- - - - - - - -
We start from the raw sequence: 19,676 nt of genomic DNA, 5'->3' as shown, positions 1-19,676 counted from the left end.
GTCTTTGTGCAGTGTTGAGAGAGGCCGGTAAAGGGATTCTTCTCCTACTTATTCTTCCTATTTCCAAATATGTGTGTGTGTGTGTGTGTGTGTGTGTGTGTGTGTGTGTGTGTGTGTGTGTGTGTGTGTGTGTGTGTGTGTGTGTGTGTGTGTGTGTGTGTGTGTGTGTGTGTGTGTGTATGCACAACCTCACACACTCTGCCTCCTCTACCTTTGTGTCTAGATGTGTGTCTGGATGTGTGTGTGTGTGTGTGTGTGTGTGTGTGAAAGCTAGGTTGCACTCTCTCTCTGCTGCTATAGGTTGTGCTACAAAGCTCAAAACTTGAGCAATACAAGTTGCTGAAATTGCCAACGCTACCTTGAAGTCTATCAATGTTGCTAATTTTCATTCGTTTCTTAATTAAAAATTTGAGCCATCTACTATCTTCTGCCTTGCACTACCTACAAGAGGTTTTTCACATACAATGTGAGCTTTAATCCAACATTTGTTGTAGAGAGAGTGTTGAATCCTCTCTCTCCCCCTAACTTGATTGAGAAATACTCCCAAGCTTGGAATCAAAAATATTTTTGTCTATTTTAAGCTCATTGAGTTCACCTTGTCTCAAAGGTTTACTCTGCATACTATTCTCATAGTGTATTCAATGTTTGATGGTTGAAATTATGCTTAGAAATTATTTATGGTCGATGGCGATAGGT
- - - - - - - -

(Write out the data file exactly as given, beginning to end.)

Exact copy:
We start from the raw sequence: 19,676 nt of genomic DNA, 5'->3' as shown, positions 1-19,676 counted from the left end.
GTCTTTGTGCAGTGTTGAGAGAGGCCGGTAAAGGGATTCTTCTCCTACTTATTCTTCCTATTTCCAAATATGTGTGTGTGTGTGTGTGTGTGTGTGTGTGTGTGTGTGTGTGTGTGTGTGTGTGTGTGTGTGTGTGTGTGTGTGTGTGTGTGTGTGTGTGTGTGTGTGTGTGTGTGTGTATGCACAACCTCACACACTCTGCCTCCTCTACCTTTGTGTCTAGATGTGTGTCTGGATGTGTGTGTGTGTGTGTGTGTGTGTGTGTGAAAGCTAGGTTGCACTCTCTCTCTGCTGCTATAGGTTGTGCTACAAAGCTCAAAACTTGAGCAATACAAGTTGCTGAAATTGCCAACGCTACCTTGAAGTCTATCAATGTTGCTAATTTTCATTCGTTTCTTAATTAAAAATTTGAGCCATCTACTATCTTCTGCCTTGCACTACCTACAAGAGGTTTTTCACATACAATGTGAGCTTTAATCCAACATTTGTTGTAGAGAGAGTGTTGAATCCTCTCTCTCCCCCTAACTTGATTGAGAAATACTCCCAAGCTTGGAATCAAAAATATTTTTGTCTATTTTAAGCTCATTGAGTTCACCTTGTCTCAAAGGTTTACTCTGCATACTATTCTCATAGTGTATTCAATGTTTGATGGTTGAAATTATGCTTAGAAATTATTTATGGTCGATGGCGATAGGT